Maracineanu appealed to voters on the right and centre to unite to keep out “the radical left”, saying she always fought “extremes”. She said she respected Keke’s background because her own family had fled Romania with just two suitcases, initially sleeping rough in France.
Keke was born in Ivory Coast to a bus-driver father and a mother who sold clothes. Her mother died when she was 12 and she had to leave school to care for her brothers and sisters. She arrived in France, where her grandfather fought during the second world war, in 2000. Battling to escape insalubrious housing and support her five children, Keke worked first as a hairdresser, then on a supermarket checkout, and finally as a hotel cleaner. She took French nationality in 2015.
Keke said singing in a gospel choir meant she could make her voice heard. Like Stéphane Ravacley, the baker and political novice running for the left in eastern France, she does not read from party crib sheets, but instead improvises her speeches at rallies.
On Keke’s housing estate in Chevilly-Larue, Ibrahim, 73, a neighbour and retired school canteen chef, said: “She’s an extremely nice person who talks to everyone. I only hope she won’t be taken advantage of by politicians, but she’s very intelligent and would see that coming.”
Ibrahim, whose brother-in-law had been at primary school with Mélenchon in Morocco, said he wasn’t sure he approved of Mélenchon’s large personality “hogging the spotlight” in leftwing politics and wondered if the left alliance may break up after the elections.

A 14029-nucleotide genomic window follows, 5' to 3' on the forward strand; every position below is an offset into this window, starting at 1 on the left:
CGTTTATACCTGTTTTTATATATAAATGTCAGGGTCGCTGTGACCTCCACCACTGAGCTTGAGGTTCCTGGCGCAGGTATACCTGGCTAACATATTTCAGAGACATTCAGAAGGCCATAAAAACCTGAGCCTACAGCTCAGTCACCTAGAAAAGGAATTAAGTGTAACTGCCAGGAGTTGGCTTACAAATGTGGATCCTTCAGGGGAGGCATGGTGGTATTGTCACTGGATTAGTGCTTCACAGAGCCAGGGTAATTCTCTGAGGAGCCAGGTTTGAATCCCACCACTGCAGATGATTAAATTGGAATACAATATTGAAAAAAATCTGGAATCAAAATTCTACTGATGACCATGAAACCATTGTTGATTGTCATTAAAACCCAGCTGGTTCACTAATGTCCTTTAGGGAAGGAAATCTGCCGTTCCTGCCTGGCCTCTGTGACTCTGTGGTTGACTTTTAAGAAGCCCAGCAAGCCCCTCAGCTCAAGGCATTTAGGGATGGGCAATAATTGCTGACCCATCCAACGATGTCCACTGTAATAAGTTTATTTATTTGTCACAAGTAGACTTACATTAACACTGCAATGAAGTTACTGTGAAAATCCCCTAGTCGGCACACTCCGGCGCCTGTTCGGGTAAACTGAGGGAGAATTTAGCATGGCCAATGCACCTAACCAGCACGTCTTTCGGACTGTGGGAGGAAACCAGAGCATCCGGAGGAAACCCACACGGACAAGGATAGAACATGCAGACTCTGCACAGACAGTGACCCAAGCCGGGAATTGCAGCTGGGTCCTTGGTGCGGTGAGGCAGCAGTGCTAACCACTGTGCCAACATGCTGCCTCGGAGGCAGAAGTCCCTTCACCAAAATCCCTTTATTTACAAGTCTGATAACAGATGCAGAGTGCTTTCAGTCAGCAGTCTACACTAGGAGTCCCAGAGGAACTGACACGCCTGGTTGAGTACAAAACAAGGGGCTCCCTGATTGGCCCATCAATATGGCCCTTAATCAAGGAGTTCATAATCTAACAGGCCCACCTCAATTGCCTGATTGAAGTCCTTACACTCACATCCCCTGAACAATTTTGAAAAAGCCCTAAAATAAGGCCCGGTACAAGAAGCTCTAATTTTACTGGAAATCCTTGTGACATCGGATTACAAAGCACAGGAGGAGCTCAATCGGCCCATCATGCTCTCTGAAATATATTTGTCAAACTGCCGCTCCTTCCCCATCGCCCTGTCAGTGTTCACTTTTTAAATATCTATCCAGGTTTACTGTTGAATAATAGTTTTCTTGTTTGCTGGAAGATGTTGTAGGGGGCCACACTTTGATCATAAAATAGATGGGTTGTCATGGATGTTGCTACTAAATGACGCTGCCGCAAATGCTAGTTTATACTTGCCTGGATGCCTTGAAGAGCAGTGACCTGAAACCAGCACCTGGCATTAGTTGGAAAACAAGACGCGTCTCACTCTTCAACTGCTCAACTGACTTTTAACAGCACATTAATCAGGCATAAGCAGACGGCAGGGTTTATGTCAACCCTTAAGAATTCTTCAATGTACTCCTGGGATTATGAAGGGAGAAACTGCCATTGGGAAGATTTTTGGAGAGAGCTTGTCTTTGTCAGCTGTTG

Jamel, who took over the local butcher’s shop last year, put Keke’s flyer in his window. “It would be exceptional to have someone in parliament who understands the everyday worries of workers in difficult jobs,” he said. “It shouldn’t be the exception, it should become the norm.”
Marie Leclerc Bruant, Keke’s running mate, compared the constituency of five small towns south-east of Paris to a “US swing state”. It voted for a rightwing member of parliament when the right’s Nicolas Sarkozy was president, for the left under the socialist François Hollande, and a centrist candidate during Macron’s first term.
Leclerc Bruant is a Green party deputy mayor in the town of Fresnes and has been part of a left alliance in municipal politics for two years. “There’s a big, new, national dynamic for this left alliance right now, but really it’s the continuation of how towns like ours are run,” she said.
Yacine Ladjici, an engineer and opposition councillor in Chevilly-Larue, was out campaigning as Maracineanu’s running mate. He said Macron needed a majority “first to address the cost of living crisis in troubled international times, but also to push for full employment and to defend republican values”.
But the spectre of a historically low turnout hangs over Sunday’s final vote. In the first round, more than 70% of people aged between 25 and 34 did not vote. On an estate in Chevilly-Larue, Bintou, 27, said she was too busy juggling work as a clinic administrator and parenting her four-year-old. “I just don’t think voting will change anything,” she said.